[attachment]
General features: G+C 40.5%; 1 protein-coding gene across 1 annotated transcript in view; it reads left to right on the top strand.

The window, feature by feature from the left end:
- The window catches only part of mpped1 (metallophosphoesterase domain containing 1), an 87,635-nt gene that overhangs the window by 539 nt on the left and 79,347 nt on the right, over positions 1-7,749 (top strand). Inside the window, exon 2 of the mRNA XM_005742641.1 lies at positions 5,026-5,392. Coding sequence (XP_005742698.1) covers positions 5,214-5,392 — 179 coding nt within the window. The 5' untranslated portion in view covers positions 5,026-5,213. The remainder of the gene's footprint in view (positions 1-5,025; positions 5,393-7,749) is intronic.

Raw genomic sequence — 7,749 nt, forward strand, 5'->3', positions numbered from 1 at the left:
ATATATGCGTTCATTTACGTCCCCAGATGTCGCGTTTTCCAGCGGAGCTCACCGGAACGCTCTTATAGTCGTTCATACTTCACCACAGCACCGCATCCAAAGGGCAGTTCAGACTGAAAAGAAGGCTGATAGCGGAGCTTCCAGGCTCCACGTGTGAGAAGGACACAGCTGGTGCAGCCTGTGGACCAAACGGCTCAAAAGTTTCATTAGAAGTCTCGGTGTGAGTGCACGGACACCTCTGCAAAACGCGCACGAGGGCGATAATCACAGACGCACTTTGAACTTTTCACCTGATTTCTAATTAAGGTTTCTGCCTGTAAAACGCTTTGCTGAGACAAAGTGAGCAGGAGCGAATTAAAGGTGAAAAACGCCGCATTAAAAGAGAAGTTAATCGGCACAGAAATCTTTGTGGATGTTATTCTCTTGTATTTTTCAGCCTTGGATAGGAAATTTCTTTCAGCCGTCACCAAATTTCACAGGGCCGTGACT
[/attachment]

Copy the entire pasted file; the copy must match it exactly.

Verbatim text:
General features: G+C 40.5%; 1 protein-coding gene across 1 annotated transcript in view; it reads left to right on the top strand.

The window, feature by feature from the left end:
- The window catches only part of mpped1 (metallophosphoesterase domain containing 1), an 87,635-nt gene that overhangs the window by 539 nt on the left and 79,347 nt on the right, over positions 1-7,749 (top strand). Inside the window, exon 2 of the mRNA XM_005742641.1 lies at positions 5,026-5,392. Coding sequence (XP_005742698.1) covers positions 5,214-5,392 — 179 coding nt within the window. The 5' untranslated portion in view covers positions 5,026-5,213. The remainder of the gene's footprint in view (positions 1-5,025; positions 5,393-7,749) is intronic.

Raw genomic sequence — 7,749 nt, forward strand, 5'->3', positions numbered from 1 at the left:
ATATATGCGTTCATTTACGTCCCCAGATGTCGCGTTTTCCAGCGGAGCTCACCGGAACGCTCTTATAGTCGTTCATACTTCACCACAGCACCGCATCCAAAGGGCAGTTCAGACTGAAAAGAAGGCTGATAGCGGAGCTTCCAGGCTCCACGTGTGAGAAGGACACAGCTGGTGCAGCCTGTGGACCAAACGGCTCAAAAGTTTCATTAGAAGTCTCGGTGTGAGTGCACGGACACCTCTGCAAAACGCGCACGAGGGCGATAATCACAGACGCACTTTGAACTTTTCACCTGATTTCTAATTAAGGTTTCTGCCTGTAAAACGCTTTGCTGAGACAAAGTGAGCAGGAGCGAATTAAAGGTGAAAAACGCCGCATTAAAAGAGAAGTTAATCGGCACAGAAATCTTTGTGGATGTTATTCTCTTGTATTTTTCAGCCTTGGATAGGAAATTTCTTTCAGCCGTCACCAAATTTCACAGGGCCGTGACT